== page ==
Think of the quick comedy scene where a guy steps on a rake and bonks himself in the face with a handle. Got it? Now ask yourself whether or not you’re bonking yourself with the tech tools in your own business.
For example, do you switch your to-do list software instead of working the list? I do it too. Instead of solving our real problem, which is time management and prioritizing tasks, we get halfway there and change tools.
I’ve done it for decades now. I jump from browser to browser, then fuss with the add-ons. I change my email client software, and re-do the folder instead of answering emails. I go from one blogging solution to another. I change the photo organization software instead of organizing my photos. I’ve even changed the word processing software I was using to fool myself into believing I’d get more done with the new one.
Do you do it? I see it all the time with other people. We’re lying to ourselves, playing with new toys instead of bearing down and making our own systems work. The real problem is discipline and consistency, and instead of solving that, we do just the opposite. We change the tools.
I woke up today with this on my mind because I’ve been preparing for this evening’s Dumb Ways Smart Entrepreneurs Fail in Using Technology, a free webinar for Ramon Ray and his Small Business Technology series. You can register any time before it starts, 5 pm PDT, 8 pm EDT, later today.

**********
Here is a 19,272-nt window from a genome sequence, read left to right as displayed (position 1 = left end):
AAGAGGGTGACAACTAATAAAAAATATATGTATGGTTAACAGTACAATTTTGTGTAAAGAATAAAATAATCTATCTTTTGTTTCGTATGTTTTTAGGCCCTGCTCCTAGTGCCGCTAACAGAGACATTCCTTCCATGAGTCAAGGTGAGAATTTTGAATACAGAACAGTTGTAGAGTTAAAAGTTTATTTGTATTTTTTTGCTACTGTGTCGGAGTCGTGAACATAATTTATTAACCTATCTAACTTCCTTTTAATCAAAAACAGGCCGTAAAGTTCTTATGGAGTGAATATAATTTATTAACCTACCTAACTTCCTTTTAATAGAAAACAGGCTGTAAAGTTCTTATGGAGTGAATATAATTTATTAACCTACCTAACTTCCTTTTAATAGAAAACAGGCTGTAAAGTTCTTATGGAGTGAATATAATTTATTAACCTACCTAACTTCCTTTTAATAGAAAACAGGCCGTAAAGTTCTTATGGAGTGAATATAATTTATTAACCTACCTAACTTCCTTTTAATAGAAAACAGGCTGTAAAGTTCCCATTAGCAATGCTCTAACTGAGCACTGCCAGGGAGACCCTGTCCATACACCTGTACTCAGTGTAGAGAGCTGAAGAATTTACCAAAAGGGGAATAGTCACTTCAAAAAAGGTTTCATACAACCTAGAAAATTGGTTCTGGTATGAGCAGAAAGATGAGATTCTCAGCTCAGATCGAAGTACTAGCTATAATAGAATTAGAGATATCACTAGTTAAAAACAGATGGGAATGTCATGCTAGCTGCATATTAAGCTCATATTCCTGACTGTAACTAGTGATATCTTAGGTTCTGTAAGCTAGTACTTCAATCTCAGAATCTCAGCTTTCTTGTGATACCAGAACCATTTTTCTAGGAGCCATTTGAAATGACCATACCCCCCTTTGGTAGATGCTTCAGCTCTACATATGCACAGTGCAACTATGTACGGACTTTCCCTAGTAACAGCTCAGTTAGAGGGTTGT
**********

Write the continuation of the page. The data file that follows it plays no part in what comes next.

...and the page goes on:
2 thoughts on “Do You Trip on the Tools in Your Own Business?”
This is a difficult problem for me as well. I am reorganizing all my contacts and tasks with new cloud based CRM and project management software and there was no easy way to import all that information to the servers so ended up spending sleepless hours just reorganizing everything around new software.
Yes, well all spend a some time organizing instead of working through tasks. The alternative pushed by most leaders seems to be “plan your work, then work your plan.”
I don’t see a little organization and dare I say procrastination as a bad thing in the right context. Sometimes a little delay between tasks allows us to relax for a second and focus on the new thing to do.
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